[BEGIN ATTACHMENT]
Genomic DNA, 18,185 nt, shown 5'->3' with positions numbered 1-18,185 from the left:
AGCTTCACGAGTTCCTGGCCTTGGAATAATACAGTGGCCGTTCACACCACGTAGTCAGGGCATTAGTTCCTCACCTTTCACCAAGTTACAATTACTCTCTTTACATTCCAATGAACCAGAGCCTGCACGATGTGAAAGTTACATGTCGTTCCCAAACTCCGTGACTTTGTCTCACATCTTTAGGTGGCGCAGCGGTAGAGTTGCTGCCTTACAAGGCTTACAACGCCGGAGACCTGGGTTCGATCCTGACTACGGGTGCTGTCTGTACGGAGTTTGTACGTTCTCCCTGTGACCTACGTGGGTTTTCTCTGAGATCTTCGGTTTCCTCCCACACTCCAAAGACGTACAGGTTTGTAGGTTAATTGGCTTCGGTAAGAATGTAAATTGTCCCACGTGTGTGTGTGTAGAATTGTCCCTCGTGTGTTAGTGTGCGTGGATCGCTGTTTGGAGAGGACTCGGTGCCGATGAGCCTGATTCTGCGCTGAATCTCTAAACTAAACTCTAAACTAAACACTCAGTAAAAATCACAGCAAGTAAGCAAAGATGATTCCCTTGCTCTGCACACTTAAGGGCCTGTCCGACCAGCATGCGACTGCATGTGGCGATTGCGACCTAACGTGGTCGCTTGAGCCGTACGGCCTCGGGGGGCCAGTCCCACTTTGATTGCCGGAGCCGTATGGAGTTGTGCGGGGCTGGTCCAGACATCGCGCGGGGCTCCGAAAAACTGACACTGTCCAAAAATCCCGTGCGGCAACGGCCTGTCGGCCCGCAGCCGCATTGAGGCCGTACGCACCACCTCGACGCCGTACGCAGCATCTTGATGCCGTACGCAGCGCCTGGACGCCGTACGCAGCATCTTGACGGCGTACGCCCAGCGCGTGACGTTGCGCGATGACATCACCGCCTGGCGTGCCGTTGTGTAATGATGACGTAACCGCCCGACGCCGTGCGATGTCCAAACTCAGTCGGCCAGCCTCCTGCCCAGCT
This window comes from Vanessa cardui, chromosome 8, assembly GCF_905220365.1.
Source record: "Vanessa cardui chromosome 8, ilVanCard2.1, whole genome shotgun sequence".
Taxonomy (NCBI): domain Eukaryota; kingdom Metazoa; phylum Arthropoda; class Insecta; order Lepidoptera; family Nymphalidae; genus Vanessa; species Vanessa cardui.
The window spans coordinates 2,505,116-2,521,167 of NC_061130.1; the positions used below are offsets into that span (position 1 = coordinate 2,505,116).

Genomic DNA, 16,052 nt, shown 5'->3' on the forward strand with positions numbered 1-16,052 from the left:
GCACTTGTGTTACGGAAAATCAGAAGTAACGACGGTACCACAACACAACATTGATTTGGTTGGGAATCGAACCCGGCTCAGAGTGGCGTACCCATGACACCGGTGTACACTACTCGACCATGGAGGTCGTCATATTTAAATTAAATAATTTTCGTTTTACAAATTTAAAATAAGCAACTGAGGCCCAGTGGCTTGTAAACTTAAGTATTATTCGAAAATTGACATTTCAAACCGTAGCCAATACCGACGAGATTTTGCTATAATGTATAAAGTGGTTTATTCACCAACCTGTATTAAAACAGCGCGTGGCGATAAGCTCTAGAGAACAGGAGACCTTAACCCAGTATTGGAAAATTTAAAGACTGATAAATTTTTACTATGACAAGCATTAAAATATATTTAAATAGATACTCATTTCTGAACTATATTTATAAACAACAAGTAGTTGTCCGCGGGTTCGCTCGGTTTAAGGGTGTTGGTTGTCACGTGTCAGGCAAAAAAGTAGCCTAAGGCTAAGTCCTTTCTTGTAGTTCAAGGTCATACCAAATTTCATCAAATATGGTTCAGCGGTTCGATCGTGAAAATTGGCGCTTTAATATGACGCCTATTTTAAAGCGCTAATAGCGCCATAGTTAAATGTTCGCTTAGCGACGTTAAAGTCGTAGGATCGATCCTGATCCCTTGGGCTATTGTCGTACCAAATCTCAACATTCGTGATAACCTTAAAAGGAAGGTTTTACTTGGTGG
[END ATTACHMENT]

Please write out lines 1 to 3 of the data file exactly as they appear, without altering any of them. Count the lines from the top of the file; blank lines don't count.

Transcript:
Genomic DNA, 18,185 nt, shown 5'->3' with positions numbered 1-18,185 from the left:
AGCTTCACGAGTTCCTGGCCTTGGAATAATACAGTGGCCGTTCACACCACGTAGTCAGGGCATTAGTTCCTCACCTTTCACCAAGTTACAATTACTCTCTTTACATTCCAATGAACCAGAGCCTGCACGATGTGAAAGTTACATGTCGTTCCCAAACTCCGTGACTTTGTCTCACATCTTTAGGTGGCGCAGCGGTAGAGTTGCTGCCTTACAAGGCTTACAACGCCGGAGACCTGGGTTCGATCCTGACTACGGGTGCTGTCTGTACGGAGTTTGTACGTTCTCCCTGTGACCTACGTGGGTTTTCTCTGAGATCTTCGGTTTCCTCCCACACTCCAAAGACGTACAGGTTTGTAGGTTAATTGGCTTCGGTAAGAATGTAAATTGTCCCACGTGTGTGTGTGTAGAATTGTCCCTCGTGTGTTAGTGTGCGTGGATCGCTGTTTGGAGAGGACTCGGTGCCGATGAGCCTGATTCTGCGCTGAATCTCTAAACTAAACTCTAAACTAAACACTCAGTAAAAATCACAGCAAGTAAGCAAAGATGATTCCCTTGCTCTGCACACTTAAGGGCCTGTCCGACCAGCATGCGACTGCATGTGGCGATTGCGACCTAACGTGGTCGCTTGAGCCGTACGGCCTCGGGGGGCCAGTCCCACTTTGATTGCCGGAGCCGTATGGAGTTGTGCGGGGCTGGTCCAGACATCGCGCGGGGCTCCGAAAAACTGACACTGTCCAAAAATCCCGTGCGGCAACGGCCTGTCGGCCCGCAGCCGCATTGAGGCCGTACGCACCACCTCGACGCCGTACGCAGCATCTTGATGCCGTACGCAGCGCCTGGACGCCGTACGCAGCATCTTGACGGCGTACGCCCAGCGCGTGACGTTGCGCGATGACATCACCGCCTGGCGTGCCGTTGTGTAATGATGACGTAACCGCCCGACGCCGTGCGATGTCCAAACTCAGTCGGCCAGCCTCCTGCCCAGCT
This window comes from Vanessa cardui, chromosome 8, assembly GCF_905220365.1.